Rubber Tyre

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Rubber Tyre
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This is a strip obtained from a bicycle tyre; the basic material is butyl rubber in which layers of inextensible cords (which can be seen on the internal layer) are embedded to give it support. The rough and thick pattern of rubber present on the tyre surface is known as tread and comes in contact with the road surface to provide traction. The first pneumatic rubber tyre was created by J.B Dunlop in 1887 in an attempt to prevent his son from getting headaches as a result of riding his bicycle on rough roads: before Dunlop’s invention, tyres were made of metal bands fitted around a wooden wheel rim, in an effort to prevent it from wear and tear. Rubber is an elastomer, which is a material that can be stretched and pulled to a large deflection, but will return to its original shape. Natural rubber is derived from polymerising natural latex from a tropical rubber tree (its main component is isoprene); while synthetic rubber can be obtained artificially from polymerisation of a variety of monomers which can also be mixed in different amounts to give a variety of physical, mechanical and chemical properties. In 1839 C. Goodyear discovered that by mixing sulphur and rubber during the polymerisation process the properties of the resulting rubber were improved, giving a more durable material. This process was later called vulcanisation (after the Roman god of fire) and it is still used today in the manufacturing of rubber - although with improvements.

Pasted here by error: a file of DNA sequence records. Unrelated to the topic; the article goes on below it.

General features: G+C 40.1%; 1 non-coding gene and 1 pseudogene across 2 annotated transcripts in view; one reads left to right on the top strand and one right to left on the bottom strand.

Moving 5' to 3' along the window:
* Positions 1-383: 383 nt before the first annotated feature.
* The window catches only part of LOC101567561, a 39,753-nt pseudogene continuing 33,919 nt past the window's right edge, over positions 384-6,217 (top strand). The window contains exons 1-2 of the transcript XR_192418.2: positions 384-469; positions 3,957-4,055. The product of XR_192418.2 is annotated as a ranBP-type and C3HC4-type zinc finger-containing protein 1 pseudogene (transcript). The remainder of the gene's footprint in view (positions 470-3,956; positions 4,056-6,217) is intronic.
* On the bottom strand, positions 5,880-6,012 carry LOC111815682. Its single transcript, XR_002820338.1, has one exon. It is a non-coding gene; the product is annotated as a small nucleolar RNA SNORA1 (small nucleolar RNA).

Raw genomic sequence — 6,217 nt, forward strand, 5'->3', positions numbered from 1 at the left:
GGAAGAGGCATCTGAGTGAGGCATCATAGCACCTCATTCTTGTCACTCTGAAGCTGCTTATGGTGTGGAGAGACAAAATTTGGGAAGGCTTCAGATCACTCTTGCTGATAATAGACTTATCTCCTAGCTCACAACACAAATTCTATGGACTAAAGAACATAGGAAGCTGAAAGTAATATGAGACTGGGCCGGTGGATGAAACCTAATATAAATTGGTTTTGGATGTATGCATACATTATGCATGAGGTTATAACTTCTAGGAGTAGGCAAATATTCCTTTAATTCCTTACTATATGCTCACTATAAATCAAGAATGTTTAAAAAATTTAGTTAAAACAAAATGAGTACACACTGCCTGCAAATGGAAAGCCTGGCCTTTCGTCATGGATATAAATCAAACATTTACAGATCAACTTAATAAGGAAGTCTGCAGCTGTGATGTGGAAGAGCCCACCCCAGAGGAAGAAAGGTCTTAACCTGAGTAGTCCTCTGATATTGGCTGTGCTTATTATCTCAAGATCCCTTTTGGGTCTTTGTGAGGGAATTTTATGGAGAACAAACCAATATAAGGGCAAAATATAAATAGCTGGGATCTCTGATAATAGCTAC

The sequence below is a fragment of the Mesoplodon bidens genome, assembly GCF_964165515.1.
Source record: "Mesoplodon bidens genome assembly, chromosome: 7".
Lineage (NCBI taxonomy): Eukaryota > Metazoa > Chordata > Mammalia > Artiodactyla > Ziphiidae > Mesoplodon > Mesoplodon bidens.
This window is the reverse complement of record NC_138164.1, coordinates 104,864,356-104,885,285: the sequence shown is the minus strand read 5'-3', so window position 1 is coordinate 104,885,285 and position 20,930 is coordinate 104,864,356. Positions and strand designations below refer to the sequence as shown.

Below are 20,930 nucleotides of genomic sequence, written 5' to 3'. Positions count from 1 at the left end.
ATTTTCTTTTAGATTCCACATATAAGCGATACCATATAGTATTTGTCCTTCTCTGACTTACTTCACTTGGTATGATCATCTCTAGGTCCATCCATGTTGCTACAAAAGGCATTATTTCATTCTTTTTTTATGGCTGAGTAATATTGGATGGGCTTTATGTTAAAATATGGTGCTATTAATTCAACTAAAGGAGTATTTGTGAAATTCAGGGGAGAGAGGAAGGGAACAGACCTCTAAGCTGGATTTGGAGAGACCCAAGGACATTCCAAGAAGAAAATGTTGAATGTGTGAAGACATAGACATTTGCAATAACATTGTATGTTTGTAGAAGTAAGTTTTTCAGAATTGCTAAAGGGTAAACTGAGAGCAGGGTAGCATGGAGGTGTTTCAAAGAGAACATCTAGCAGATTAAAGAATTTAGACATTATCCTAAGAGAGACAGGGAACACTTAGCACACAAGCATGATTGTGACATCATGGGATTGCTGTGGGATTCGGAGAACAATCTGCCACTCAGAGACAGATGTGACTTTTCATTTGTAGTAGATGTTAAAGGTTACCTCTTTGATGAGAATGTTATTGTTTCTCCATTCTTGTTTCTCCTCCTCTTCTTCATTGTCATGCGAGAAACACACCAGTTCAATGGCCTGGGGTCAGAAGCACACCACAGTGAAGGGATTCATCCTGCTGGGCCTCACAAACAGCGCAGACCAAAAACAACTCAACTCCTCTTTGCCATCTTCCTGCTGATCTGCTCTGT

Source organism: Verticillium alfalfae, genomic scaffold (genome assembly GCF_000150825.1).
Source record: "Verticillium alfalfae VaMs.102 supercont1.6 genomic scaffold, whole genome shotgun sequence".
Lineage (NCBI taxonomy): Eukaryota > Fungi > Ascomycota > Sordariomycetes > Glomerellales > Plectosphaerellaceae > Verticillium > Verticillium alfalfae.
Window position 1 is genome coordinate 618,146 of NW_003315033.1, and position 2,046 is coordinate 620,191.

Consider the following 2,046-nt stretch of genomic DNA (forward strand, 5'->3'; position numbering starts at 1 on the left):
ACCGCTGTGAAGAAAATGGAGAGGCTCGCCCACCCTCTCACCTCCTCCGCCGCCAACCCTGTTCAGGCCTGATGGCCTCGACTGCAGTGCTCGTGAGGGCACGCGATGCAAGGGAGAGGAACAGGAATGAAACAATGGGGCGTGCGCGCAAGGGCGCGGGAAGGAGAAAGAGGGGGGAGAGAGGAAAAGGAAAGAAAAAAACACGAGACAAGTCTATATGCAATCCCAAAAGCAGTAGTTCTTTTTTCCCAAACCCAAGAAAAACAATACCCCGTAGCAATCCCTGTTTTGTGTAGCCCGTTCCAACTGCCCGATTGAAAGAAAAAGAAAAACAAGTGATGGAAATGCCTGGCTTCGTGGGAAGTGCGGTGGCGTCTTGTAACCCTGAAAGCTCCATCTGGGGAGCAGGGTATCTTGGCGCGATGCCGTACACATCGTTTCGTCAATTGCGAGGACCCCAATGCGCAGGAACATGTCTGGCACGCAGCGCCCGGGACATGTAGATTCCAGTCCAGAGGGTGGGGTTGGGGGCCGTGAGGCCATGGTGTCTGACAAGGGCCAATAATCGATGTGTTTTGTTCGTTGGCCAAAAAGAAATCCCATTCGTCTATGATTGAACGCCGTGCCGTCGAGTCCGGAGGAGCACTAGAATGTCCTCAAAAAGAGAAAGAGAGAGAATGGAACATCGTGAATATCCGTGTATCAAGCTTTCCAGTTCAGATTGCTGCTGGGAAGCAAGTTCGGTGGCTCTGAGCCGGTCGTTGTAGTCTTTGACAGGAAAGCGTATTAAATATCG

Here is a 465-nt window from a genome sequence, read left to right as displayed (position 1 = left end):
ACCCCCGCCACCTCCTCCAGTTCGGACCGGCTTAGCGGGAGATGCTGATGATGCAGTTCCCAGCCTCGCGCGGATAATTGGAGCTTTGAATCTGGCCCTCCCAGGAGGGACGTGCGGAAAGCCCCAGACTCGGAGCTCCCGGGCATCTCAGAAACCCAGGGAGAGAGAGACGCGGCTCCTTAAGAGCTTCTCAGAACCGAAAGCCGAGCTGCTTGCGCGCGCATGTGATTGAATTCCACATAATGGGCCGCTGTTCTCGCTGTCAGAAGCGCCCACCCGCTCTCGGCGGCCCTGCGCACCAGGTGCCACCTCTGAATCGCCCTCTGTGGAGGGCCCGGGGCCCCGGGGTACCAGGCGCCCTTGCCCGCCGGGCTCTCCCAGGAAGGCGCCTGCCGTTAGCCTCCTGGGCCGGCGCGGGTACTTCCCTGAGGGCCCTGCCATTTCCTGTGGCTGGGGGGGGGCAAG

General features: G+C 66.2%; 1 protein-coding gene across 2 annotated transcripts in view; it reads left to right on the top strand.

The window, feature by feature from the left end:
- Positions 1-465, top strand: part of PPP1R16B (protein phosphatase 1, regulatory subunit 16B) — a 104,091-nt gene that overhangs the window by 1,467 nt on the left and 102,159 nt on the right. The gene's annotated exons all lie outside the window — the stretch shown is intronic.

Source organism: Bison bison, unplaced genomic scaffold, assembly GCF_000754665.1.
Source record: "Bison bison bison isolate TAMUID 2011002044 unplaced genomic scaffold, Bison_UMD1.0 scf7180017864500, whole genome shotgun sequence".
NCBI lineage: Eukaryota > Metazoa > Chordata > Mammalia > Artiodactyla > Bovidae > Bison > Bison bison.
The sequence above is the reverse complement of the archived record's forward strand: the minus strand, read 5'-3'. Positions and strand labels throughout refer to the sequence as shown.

Sample ID: 202


Cords | Deformation | Elastic | Isoprene | Rubber | Tread | Vulcanization

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